British disease experts on Thursday suggested doing away with the “incorrect” advice to always finish a course of antibiotics, saying the approach was fuelling the spread of drug resistance.

Paris: British disease experts on Thursday suggested doing away with the “incorrect” advice to always finish a course of antibiotics, saying the approach was fuelling the spread of drug resistance.

Rather than stopping antibiotics too early, the cause of resistance was “unnecessary” drug use, a team wrote in The BMJ medical journal.

“We encourage policy makers, educators and doctors to stop advocating ‘complete the course’ when communicating with the public,” wrote the team, led by infectious diseases expert Martin Llewelyn of the Brighton and Sussex Medical School.

“Further, they should publicly and actively state that this was not evidence-based and is incorrect.”

The team said further research is needed to work out the best alternative guidelines, but “patients might be best advised to stop treatment when they feel better.”

The UN’s World Health Organization says that if treatment is stopped early, there is a risk that antibiotics would not have killed all the disease-causing bacteria, which can mutate and become resistant to the treatment.

It advises patients to “take the full prescription” given by their doctor.

The US Food and Drug Administration, too, advises taking “the full course of the drug.”

But the new paper, which analysed established links between treatment duration and effectiveness, and drug resistance, said there was no evidence for the idea that shorter treatment is inferior, or will trigger antibiotic resistance.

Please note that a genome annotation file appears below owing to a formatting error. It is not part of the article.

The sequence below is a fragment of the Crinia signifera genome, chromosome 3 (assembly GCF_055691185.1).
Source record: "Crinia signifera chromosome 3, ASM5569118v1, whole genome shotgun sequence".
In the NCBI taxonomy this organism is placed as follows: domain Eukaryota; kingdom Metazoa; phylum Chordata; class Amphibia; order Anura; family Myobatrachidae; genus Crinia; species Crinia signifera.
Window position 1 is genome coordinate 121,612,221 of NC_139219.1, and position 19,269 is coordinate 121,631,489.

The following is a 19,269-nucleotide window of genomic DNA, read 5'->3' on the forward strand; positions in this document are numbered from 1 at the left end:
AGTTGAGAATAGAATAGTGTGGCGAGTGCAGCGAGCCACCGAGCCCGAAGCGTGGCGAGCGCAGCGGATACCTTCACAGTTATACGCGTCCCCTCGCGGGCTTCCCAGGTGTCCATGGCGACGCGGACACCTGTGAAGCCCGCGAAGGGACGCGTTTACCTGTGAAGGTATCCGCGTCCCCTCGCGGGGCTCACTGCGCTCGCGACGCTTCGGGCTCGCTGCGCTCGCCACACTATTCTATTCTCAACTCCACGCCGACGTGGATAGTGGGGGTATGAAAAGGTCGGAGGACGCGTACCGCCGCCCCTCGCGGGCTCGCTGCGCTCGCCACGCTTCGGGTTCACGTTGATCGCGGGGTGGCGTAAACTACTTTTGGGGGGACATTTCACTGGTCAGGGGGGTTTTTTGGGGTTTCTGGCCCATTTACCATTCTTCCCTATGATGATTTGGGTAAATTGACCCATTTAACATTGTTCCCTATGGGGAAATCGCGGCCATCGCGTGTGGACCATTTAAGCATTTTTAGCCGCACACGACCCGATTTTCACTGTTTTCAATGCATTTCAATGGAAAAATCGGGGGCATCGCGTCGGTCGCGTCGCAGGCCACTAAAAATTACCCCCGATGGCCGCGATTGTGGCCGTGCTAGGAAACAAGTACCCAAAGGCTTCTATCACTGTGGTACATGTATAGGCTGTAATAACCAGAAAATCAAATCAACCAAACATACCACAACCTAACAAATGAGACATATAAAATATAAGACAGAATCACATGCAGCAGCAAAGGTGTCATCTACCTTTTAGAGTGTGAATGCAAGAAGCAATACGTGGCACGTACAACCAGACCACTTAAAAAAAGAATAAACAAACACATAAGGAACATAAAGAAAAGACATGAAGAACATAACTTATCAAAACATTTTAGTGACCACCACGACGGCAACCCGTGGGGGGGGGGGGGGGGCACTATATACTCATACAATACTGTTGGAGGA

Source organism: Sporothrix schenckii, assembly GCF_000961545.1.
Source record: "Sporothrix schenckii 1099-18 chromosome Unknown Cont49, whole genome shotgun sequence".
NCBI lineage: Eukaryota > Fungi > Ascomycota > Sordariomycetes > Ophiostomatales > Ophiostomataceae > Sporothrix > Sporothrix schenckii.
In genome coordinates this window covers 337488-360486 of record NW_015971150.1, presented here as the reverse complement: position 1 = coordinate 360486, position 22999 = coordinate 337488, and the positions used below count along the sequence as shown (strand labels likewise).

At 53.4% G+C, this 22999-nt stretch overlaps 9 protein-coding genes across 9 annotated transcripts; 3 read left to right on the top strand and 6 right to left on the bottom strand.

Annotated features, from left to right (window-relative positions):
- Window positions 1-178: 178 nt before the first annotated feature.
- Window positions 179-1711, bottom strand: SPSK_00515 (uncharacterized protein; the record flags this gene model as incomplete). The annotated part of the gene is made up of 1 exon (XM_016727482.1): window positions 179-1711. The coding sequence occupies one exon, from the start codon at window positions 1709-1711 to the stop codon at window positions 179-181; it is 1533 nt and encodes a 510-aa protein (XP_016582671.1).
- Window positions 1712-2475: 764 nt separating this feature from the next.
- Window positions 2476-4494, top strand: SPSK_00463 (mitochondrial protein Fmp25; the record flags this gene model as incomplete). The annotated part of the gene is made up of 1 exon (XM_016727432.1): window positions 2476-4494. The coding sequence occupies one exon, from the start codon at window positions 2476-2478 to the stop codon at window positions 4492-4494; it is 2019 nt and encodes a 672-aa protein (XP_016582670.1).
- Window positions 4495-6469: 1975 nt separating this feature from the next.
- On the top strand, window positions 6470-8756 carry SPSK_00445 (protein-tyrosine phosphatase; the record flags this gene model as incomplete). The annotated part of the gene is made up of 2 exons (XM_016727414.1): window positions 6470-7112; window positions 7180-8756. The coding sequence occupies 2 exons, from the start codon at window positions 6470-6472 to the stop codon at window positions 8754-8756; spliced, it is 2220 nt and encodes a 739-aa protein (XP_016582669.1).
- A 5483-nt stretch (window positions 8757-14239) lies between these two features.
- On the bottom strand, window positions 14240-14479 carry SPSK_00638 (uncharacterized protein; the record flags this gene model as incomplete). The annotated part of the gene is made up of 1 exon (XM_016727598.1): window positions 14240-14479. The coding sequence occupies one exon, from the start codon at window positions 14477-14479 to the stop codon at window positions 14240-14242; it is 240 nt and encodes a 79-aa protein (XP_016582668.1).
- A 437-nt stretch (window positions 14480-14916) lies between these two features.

“When a patient takes antibiotics for any reason, antibiotic sensitive species and strains among (microorganisms) on their skin or gut or in the environment are replaced by resistant species and strains ready to cause infection in the future,” the team explained.

The longer the antibiotic exposure, the bigger the foothold resistant species will gain. These resistant strains can be transmitted directly between people who have no symptoms of illness.

Yet the idea of completing an antibiotics course is “deeply embedded” in both doctors and patients, said the team.

Experts not involved in the analysis welcomed its conclusions.

In comments via the Science Media Centre in London, Peter Openshaw, president of the British Society for Immunology, agreed that shortening antibiotics courses may help tackle the resistance problem.

“It could be that antibiotics should be used only to reduce the bacterial burden to a level that can be coped with by the person’s own immune system,” he said.

There are, however, cases which call for extended treatment courses – when a patient has a compromised immune system, for example, or if the bacteria is a slow-growing kind or can lie dormant before striking, such as tuberculosis.

“It is very clear that prescribing practices do need to change,” added Mark Woolhouse, a professor of epidemiology at the University of Edinburgh.

“Current volumes of antibiotic usage are too high to be sustainable.”

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